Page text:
Ellie MacCallum, left, of Windham, receives a kiss from her partner, Judy Eycleshymer, right, after they learned same sex marriage had passed while at the Mainers United for Marriage party at the Holiday Inn by the Bay Tuesday, November 6, 2012. The city of Portland will open City Hall at midnight Dec. 29 to give out marriage license and perform the first same-sex weddings in the state.
By Eric Russell
Portland will likely be the site of Maine's first same-sex wedding.
The city announced Thursday that it will open its municipal offices from 12:01 to 3:01 a.m. on Saturday, Dec. 29 – the day the state law allowing same-sex marriage takes effect – to issue marriage licenses and perform weddings.
The announcement came a day after Augusta said it would open its offices for the same purpose on that Saturday, during more traditional morning hours.
Portland decided to go a little further and open the minute the law takes effect.
"There was a lot of discussion about logistics, and the feedback from staff and others was that this would work," said city spokeswoman Nicole Clegg.
"It's very exciting," said Ian Grady, communications director for EqualityMaine, the state's leading gay-rights group. "I think the biggest part of the excitement is these people who have been waiting years and years who literally don't want to wait another second."
Maine voters approved a citizens initiative in November to allow same-sex couples to get marriage licenses. With the vote needing confirmation by the Secretary of State's Office and the governor, the law was expected to take effect in early 2013. But the state announced this week that the law would take effect on Dec. 29.
Most municipal offices in Maine don't have Saturday hours. The announced date prompted discussion in cities and towns about what to do to accommodate couples who want to get married right away. Portland's announcement could prompt other communities to follow suit.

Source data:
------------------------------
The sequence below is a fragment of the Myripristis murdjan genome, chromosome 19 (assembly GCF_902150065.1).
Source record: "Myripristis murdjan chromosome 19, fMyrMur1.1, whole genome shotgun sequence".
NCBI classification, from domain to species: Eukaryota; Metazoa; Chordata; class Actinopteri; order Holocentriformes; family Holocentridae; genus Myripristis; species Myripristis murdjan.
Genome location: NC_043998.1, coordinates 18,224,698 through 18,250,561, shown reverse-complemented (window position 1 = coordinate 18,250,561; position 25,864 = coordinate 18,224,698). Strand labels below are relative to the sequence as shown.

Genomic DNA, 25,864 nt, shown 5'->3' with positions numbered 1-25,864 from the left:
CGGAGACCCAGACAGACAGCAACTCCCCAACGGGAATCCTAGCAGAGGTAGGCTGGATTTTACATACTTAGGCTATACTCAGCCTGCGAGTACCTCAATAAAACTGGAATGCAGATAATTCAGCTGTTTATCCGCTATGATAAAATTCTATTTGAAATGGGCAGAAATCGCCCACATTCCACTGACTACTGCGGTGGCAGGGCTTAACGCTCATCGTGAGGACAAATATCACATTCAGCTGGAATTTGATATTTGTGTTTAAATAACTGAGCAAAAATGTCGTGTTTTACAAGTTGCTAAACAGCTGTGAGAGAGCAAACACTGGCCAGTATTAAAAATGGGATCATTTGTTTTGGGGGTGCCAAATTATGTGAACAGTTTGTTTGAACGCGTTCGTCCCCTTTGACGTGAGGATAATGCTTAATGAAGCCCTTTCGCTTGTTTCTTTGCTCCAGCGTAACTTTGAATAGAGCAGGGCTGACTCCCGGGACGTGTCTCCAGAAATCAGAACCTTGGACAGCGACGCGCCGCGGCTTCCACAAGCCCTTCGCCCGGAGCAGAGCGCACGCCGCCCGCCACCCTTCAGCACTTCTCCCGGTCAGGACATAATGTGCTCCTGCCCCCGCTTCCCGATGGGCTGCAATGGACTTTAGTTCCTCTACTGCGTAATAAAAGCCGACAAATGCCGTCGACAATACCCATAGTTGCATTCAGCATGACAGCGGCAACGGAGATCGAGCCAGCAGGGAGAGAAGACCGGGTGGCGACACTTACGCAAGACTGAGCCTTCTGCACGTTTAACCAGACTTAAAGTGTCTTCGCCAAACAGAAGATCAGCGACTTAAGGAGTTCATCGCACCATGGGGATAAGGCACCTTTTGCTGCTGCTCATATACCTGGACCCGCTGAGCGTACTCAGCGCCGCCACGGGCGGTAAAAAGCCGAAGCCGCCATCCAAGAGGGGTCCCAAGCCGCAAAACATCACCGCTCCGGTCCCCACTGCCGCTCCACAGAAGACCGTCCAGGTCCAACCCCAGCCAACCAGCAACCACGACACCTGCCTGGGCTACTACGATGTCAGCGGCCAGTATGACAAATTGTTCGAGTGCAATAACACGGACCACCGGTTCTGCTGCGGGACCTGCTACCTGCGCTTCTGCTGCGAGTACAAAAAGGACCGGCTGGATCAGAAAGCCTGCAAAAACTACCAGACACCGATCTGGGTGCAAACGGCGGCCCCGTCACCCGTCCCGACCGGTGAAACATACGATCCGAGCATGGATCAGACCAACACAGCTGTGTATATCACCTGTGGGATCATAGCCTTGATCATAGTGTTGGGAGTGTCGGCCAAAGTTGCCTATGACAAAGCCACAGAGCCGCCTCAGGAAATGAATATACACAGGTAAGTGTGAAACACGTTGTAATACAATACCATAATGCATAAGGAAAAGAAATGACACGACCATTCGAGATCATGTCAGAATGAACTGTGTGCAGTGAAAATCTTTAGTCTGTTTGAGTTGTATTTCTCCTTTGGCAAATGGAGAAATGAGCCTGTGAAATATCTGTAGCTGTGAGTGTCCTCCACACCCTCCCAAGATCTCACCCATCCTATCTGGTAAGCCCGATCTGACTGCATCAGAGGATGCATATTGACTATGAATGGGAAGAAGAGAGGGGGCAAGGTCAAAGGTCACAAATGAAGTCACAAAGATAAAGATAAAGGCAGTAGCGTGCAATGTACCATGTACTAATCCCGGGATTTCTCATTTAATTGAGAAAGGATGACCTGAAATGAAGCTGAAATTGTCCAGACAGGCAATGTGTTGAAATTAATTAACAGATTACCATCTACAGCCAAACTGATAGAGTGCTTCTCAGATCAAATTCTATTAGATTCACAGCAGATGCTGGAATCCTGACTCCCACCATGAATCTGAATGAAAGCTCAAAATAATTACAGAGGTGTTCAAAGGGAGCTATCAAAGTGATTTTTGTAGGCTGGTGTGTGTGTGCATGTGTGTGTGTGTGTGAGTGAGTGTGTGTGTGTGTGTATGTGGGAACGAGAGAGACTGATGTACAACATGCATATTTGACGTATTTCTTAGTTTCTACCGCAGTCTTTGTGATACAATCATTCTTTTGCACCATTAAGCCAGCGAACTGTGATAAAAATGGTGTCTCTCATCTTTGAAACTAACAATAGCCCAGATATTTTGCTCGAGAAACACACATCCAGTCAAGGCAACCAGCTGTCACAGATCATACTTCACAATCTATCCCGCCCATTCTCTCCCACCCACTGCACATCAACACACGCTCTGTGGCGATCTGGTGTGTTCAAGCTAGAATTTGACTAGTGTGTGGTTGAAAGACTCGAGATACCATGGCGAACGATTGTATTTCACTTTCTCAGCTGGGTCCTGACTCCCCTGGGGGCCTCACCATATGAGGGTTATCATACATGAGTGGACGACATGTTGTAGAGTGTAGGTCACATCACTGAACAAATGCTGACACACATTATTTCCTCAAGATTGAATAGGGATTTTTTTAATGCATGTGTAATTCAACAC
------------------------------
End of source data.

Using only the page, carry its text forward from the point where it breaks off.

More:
South Portland has already said it won't open its offices on Dec. 29, but they will be open on Dec. 31, during the normal Monday business hours of 8 a.m. to 4:30 p.m. Marriage licenses will be available until 4 p.m. that day, said Assistant City Clerk Karen Morrill.
A marriage license is issued by the clerk's office in the city or town where the couple lives. Because a couple must get married within 90 days of getting a license, many might wait if they are planning bigger weddings.
That means there's a strong probability that couples who show up early on the morning of Dec. 29 to get licenses will get married at the same time.
Portland's announcement indicates that anyone who is in line by 3:01 a.m. will be served. Straight couples can also get marriage certificates and get married during the special hours.
More information about Portland's hours on Dec. 29 is online at http://www.portlandmaine.gov/voter/cityclerk.asp.
Staff Writer Eric Russell can be contacted at 791-6344 or at:
People celebrate after learning same sex marriage had passed at the Mainers United for Marriage party at the Holiday Inn by the Bay Tuesday, November 6, 2012. The city of Portland will open City Hall at midnight Dec. 29 to give out marriage license and perform the first same-sex weddings in the state.